Stress Induction of GRP78/BiP and Its Role in Cancer
Amy S. Lee.
GRP78, also referred to as BiP, is a central regulator of endoplasmic reticulum (ER) function due to its roles in protein folding and assembly, targeting misfolded protein for degradation, ER Ca2+- binding and controlling the activation of trans-membrane ER stress sensors. Further, due to its antiapoptotic property, stress induction of GRP78 represents an important pro-survival component of the unfolded protein response. GRP78 is induced in a wide variety of cancer cells and cancer biopsy tissues. Recent progress, utilizing overexpression and siRNA approaches, establishes that GRP78 contributes to tumor growth and confers drug resistance to cancer cells. The discovery of GRP78 expression on the cell surface of cancer cells further leads to the development of new therapeutic approaches targeted against cancer, in particular, hypoxic tumors where GRP78 is highly induced. Progress has also been made in understanding how Grp78 is induced by ER stress. The identification of the transcription factors interacting with the ER stress response element leads to the discovery of multiple pathways whereby mammalian cells can sense ER stress and trigger the transcription of Grp78. In addition, advances have been made in understanding how Grp78 expression is regulated in the context of chromatin modification. This review summarizes the transcriptional regulation of Grp78, the molecular basis for the cytoprotective function of GRP78 and its role in cancer progression, drug resistance and potential future cancer therapy.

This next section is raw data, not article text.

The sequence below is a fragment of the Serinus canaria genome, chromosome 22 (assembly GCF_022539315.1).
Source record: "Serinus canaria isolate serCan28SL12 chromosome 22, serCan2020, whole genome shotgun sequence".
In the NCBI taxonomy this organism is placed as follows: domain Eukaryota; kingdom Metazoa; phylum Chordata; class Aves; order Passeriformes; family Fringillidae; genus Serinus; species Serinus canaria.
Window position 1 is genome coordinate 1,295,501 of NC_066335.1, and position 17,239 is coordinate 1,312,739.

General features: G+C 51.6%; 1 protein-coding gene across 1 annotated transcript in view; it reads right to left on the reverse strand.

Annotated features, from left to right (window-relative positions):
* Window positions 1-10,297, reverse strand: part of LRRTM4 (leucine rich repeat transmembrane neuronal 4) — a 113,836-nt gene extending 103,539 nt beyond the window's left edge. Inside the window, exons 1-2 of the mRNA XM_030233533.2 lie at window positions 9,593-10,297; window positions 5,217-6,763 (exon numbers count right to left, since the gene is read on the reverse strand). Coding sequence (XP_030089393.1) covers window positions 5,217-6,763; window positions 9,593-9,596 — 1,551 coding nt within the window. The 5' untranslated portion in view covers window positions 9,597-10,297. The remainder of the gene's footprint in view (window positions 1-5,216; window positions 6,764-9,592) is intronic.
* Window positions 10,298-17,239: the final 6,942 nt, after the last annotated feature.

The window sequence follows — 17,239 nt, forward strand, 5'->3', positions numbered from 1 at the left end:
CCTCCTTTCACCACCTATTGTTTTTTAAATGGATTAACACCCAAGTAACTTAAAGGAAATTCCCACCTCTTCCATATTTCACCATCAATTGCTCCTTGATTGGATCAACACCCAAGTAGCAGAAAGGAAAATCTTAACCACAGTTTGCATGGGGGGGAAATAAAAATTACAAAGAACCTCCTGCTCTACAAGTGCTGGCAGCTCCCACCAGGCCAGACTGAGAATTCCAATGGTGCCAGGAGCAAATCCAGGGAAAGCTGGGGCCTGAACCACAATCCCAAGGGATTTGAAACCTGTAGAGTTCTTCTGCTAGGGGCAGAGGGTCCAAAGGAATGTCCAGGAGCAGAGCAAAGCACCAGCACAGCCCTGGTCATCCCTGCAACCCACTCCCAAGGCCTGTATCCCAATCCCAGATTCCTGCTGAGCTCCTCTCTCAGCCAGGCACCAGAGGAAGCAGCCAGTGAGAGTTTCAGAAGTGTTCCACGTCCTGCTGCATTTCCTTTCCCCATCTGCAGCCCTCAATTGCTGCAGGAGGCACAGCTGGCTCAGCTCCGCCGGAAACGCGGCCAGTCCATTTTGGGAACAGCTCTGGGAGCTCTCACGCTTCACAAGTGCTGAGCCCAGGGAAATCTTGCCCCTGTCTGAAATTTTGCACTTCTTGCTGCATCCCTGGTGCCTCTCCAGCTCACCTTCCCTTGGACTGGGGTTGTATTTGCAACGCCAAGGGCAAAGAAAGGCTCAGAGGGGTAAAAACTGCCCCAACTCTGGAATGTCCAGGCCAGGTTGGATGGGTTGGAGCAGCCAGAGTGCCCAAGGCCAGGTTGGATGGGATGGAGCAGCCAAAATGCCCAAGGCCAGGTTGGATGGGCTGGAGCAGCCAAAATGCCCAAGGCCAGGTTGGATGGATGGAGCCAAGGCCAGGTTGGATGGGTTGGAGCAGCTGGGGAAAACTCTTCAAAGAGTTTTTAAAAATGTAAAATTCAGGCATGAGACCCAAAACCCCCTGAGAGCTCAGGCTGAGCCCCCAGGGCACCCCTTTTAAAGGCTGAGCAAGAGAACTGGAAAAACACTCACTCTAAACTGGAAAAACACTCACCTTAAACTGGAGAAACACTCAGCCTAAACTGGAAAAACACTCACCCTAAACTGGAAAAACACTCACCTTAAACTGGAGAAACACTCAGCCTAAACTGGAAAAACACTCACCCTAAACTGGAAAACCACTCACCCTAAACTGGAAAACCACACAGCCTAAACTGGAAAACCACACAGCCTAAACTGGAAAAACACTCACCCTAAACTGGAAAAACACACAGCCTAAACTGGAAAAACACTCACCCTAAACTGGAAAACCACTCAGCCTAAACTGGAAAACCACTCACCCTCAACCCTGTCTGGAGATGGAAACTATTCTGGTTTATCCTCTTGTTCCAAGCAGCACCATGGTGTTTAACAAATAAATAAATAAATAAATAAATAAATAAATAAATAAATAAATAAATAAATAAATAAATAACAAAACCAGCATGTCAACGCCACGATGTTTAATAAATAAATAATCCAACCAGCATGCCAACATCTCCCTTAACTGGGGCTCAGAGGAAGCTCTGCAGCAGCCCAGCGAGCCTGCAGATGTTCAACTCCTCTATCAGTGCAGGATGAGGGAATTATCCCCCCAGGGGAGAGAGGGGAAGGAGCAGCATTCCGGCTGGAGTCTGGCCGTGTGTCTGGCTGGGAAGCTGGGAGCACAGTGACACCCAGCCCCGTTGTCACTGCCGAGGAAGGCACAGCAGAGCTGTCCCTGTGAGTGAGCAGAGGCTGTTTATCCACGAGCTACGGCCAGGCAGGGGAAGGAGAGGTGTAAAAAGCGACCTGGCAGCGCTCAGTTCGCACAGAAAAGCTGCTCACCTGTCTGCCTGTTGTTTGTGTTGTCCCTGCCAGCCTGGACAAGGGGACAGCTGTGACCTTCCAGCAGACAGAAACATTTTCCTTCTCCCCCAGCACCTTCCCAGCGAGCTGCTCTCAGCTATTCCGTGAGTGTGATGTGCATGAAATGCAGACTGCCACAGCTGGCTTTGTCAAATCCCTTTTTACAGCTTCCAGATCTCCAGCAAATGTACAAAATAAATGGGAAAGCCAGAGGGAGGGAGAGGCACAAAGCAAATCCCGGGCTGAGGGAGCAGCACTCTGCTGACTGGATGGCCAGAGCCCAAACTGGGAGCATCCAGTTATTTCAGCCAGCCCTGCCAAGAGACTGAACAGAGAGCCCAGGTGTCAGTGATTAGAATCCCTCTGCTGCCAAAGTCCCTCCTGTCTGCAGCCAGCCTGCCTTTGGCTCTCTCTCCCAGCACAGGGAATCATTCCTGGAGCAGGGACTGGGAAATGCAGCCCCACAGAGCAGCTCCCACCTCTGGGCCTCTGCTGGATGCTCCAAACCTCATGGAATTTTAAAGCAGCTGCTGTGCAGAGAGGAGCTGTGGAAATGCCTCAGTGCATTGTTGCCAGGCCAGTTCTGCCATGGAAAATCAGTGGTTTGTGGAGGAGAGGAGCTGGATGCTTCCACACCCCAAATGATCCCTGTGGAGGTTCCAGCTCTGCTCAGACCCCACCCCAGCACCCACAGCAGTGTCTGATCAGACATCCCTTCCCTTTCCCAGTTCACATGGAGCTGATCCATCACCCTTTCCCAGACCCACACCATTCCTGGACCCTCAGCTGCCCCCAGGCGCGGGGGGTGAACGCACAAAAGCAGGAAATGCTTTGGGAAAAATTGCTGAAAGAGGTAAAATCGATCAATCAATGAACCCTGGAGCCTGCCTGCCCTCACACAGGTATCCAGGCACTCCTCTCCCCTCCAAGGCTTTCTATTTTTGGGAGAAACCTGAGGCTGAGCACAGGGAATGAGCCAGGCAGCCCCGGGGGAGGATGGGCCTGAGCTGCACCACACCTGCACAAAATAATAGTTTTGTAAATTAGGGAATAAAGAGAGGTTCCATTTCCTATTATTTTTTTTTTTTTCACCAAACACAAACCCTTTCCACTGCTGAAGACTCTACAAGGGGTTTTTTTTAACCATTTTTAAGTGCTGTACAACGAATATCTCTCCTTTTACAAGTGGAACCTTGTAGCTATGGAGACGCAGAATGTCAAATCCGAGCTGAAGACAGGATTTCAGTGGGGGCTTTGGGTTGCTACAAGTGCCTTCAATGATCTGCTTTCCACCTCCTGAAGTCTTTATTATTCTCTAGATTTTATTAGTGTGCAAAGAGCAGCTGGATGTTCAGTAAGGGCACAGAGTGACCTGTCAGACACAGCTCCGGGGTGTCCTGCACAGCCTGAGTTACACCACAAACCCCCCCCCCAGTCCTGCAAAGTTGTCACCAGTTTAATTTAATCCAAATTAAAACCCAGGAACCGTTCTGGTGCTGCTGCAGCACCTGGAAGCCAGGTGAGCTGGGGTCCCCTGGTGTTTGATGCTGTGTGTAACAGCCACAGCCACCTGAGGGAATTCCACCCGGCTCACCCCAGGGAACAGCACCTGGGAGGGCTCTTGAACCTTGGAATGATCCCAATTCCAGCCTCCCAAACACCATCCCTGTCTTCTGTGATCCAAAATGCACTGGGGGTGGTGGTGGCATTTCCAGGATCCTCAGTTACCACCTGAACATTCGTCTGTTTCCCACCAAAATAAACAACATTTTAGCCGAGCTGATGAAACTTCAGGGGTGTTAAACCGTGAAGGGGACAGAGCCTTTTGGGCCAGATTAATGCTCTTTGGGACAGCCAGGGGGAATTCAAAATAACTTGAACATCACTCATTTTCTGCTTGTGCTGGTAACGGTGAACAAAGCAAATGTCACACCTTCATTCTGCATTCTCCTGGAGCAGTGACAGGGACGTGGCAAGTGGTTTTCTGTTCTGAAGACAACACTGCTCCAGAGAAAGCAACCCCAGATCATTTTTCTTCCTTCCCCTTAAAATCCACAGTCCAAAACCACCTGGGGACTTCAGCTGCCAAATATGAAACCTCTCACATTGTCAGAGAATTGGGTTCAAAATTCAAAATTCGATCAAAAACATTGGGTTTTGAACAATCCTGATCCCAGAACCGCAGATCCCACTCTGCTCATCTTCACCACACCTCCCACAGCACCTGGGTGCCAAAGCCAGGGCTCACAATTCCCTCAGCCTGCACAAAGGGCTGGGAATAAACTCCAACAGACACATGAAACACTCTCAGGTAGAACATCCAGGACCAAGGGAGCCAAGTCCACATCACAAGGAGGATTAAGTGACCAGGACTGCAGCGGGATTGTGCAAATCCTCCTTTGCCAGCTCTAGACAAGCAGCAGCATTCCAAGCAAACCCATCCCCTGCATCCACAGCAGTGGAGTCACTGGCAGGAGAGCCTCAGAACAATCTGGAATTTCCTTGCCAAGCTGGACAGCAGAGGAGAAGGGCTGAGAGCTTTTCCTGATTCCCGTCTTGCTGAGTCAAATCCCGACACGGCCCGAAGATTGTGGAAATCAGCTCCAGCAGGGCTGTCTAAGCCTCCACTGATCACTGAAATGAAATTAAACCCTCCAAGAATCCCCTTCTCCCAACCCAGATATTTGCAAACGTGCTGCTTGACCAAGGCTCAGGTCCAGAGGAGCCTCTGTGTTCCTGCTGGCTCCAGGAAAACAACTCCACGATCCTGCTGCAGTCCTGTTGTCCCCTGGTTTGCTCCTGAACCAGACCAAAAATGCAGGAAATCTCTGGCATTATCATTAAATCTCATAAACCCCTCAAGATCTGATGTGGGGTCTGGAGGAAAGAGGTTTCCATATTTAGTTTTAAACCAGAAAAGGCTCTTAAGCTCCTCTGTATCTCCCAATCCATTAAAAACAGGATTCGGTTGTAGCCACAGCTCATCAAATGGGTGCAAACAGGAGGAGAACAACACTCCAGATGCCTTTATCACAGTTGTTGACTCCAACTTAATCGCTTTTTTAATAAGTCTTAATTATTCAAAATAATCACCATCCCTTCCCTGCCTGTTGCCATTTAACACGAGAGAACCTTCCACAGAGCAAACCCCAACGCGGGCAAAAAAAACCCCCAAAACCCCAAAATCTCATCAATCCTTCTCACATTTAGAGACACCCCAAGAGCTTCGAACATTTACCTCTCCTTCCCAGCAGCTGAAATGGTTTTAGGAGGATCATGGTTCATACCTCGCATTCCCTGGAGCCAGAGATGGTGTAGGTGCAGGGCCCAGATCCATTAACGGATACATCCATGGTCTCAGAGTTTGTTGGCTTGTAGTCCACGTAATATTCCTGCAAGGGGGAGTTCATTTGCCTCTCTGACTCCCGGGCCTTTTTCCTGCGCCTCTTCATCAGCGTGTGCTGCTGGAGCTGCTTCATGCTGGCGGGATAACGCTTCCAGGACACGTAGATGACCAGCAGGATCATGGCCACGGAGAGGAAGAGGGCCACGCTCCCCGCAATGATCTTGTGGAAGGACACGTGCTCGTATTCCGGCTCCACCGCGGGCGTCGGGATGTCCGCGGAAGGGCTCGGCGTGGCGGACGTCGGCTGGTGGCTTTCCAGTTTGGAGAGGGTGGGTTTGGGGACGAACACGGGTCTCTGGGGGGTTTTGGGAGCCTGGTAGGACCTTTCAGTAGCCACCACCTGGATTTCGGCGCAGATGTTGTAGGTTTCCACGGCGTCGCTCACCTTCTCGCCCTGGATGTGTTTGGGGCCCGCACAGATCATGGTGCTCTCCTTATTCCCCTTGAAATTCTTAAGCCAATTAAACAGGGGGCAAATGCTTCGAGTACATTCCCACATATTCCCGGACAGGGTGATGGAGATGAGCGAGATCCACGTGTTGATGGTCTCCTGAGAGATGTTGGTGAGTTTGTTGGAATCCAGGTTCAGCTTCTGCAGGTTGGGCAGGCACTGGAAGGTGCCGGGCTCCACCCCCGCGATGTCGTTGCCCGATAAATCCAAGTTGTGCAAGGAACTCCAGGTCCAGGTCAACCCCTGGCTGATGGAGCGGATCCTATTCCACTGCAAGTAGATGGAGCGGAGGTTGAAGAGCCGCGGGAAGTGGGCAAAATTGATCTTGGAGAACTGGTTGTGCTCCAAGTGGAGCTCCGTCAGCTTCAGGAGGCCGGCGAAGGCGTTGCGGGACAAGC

Keywords: GRP78 expression, transmembrane protein, transcriptional activation, thapsigargin, glucose regulated proteins (GRP), Drug resistance
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